Here’s a weird one: researchers with the Massachusetts Institute of Technology (MIT) believe that wholesale reprogramming of city traffic signals could play a critical role in cutting greenhouse gas [GHG] emissions from motor vehicles, while also improving transportation efficiency in the bargain.
That’s the conclusion reached in a pair of papers by assistant professor of civil and environmental engineering Carolina Osorio and MIT alumna Kanchana Nanduri, published recently in Transportation Science and Transportation Research: Part B.
In those papers, MIT said the authors theorize that combining vehicle-level data with less precise — but more comprehensive — city-level data on traffic patterns can produce better information than current systems provide.
Osorio believes taking that “more comprehensive” data and then plugging into new algorithms can allow major transportation agencies to use higher-resolution models of traffic to better “optimize” roadway usage, thus reducing traffic bottlenecks and emission levels simultaneously.
“Typically, traffic signal timing determinations are set to optimize travel times along selected major arteries, but are not sophisticated enough to take into account the complex interactions among all streets in a city,” Osorio added.
“In addition, current models do not assess the mix of vehicles operating on a road at a given time, so they can’t predict how changes in traffic flow may affect overall fuel use and emissions,” she stressed.
For their test case, Osorio and Nanduri crafted traffic simulations based on Swiss city of Lausanne, simulating the behavior of thousands of vehicles per day, each with specific characteristics and activities.
Their model even accounts for how driving behavior may change from day to day; for example, noting how changes in traffic signal patterns can make a given route slower, thus causing people to choose alternative routes on subsequent days.
While existing programs can simulate both city-scale and driver-scale traffic behavior, integrating the two has been a problem. That;s why the MIT researchers think that reducing the amount of detail sufficiently to make the computations practical, while still retaining enough specifics to make useful predictions and recommendations, is the way to go.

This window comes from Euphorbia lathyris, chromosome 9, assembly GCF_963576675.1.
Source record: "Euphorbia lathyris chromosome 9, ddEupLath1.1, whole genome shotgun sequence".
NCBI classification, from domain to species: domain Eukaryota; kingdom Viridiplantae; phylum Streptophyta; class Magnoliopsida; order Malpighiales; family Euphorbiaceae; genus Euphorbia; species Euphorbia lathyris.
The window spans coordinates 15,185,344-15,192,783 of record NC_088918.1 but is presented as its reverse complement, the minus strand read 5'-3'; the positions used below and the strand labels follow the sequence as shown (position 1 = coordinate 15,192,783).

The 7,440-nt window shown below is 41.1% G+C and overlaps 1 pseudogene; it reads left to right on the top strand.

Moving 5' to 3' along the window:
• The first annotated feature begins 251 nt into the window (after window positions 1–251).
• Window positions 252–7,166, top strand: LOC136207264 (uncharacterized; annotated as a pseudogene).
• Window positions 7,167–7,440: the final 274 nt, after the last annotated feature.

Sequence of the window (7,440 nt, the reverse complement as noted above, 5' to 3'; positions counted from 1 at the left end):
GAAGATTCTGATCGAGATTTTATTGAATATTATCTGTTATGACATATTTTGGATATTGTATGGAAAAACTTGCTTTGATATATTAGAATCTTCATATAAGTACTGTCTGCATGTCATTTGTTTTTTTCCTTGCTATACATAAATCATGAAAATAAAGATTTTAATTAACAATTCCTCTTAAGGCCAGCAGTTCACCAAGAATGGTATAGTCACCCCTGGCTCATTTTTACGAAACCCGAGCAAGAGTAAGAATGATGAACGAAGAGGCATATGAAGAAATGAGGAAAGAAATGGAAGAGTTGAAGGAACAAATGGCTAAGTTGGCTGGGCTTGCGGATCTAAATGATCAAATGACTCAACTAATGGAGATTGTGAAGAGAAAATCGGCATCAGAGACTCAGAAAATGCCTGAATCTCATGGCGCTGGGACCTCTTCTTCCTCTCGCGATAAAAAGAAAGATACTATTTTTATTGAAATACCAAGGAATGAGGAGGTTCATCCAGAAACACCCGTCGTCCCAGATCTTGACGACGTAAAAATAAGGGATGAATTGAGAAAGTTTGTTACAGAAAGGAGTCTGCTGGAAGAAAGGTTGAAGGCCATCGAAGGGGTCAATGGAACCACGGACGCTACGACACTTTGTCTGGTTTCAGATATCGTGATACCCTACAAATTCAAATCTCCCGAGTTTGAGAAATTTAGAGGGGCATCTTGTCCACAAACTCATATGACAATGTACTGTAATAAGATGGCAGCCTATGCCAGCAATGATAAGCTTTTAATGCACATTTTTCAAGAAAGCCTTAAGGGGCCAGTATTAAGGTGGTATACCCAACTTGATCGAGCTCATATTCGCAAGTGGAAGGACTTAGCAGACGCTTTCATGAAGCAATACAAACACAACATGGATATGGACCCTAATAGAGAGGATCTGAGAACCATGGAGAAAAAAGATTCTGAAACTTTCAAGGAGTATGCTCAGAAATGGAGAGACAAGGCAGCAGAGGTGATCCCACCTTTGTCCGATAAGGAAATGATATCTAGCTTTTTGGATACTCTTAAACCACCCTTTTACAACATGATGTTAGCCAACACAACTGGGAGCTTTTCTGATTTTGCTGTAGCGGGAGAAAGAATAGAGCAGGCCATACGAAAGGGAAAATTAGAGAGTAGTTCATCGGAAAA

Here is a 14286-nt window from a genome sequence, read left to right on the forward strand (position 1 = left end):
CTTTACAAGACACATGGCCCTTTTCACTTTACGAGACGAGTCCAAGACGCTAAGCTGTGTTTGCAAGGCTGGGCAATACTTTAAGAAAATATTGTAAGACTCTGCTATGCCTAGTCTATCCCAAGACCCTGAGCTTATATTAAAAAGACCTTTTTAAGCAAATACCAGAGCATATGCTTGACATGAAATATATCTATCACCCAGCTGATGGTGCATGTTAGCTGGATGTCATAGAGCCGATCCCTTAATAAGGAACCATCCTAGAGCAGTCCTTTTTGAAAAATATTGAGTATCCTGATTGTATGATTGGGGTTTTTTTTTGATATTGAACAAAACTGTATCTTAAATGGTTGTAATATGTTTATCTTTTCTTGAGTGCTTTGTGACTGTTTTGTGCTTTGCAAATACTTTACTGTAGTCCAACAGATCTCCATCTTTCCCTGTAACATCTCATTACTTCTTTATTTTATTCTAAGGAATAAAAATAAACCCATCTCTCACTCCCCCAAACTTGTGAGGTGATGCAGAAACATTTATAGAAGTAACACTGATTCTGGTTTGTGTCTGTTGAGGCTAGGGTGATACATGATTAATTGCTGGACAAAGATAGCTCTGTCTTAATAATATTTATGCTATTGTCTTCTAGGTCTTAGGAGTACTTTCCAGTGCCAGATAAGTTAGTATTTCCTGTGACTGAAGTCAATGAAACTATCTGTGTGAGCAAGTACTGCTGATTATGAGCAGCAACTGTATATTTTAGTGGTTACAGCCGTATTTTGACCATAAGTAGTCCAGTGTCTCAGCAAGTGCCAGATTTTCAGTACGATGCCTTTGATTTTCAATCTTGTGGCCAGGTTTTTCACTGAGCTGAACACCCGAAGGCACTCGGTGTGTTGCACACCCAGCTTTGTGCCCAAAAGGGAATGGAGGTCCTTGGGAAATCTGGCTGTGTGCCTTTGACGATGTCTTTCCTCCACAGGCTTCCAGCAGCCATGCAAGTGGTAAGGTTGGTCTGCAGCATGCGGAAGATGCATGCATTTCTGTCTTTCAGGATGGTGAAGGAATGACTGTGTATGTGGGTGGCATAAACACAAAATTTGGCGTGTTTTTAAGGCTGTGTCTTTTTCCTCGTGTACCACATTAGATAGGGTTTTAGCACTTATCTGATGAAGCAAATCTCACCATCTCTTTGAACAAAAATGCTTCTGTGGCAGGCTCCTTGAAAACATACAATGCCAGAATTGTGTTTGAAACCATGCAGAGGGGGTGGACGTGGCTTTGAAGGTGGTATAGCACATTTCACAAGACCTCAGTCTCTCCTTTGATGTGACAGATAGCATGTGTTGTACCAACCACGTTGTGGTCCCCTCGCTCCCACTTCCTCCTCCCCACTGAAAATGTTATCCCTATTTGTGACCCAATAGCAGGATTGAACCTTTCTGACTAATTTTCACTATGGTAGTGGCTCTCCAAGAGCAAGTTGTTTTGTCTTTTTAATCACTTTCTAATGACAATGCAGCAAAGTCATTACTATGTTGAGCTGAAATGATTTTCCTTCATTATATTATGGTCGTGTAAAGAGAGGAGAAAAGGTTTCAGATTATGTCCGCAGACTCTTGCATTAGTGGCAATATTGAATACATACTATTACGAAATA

“With such complicated models, we had been lacking algorithms to show how to use the models to decide how to change patterns of traffic lights,” Osorio noted. “We came up with a solution that would lead to improved travel times across the entire city.”
In the case of Lausanne, their model involved 17 key intersections and 12,000 vehicles, while incorporating specific information about fuel consumption and emissions for vehicles from motorcycles to buses, reflecting the actual mix seen in the city’s traffic.
“The data needs to be very detailed, not just about the vehicle fleet in general, but the fleet at a given time,” Osorio pointed out. “Based on that detailed information, we can come up with traffic plans that produce greater efficiency at the city scale in a way that’s practical for city agencies to use.”
In short, Osorio believes merging complex data with less-detailed data to create more “computer-friendly” solutions that result in more practical fixes.
“Agencies are now being asked, whenever they propose changes, to estimate what impact that will have environmentally,” she noted. “Currently, such evaluations need to be made after the fact, through actual measurements. But with these new software tools, we can put the environmental factors right into in plan’s design loop.”
To that end, MIT said its team is now working on a project in Manhattan, among other locales, to test the potential of the system for large-scale signal control.
In addition to timing traffic lights, future simulations could also be used to optimize other planning decisions, such as picking the best locations for car- or bike-sharing centers, Osorio stressed.
Who knew all that could result from merely re-programming traffic lights? Yet the question is; will it work as theorized in the real world? That’ll be the big trick in the end.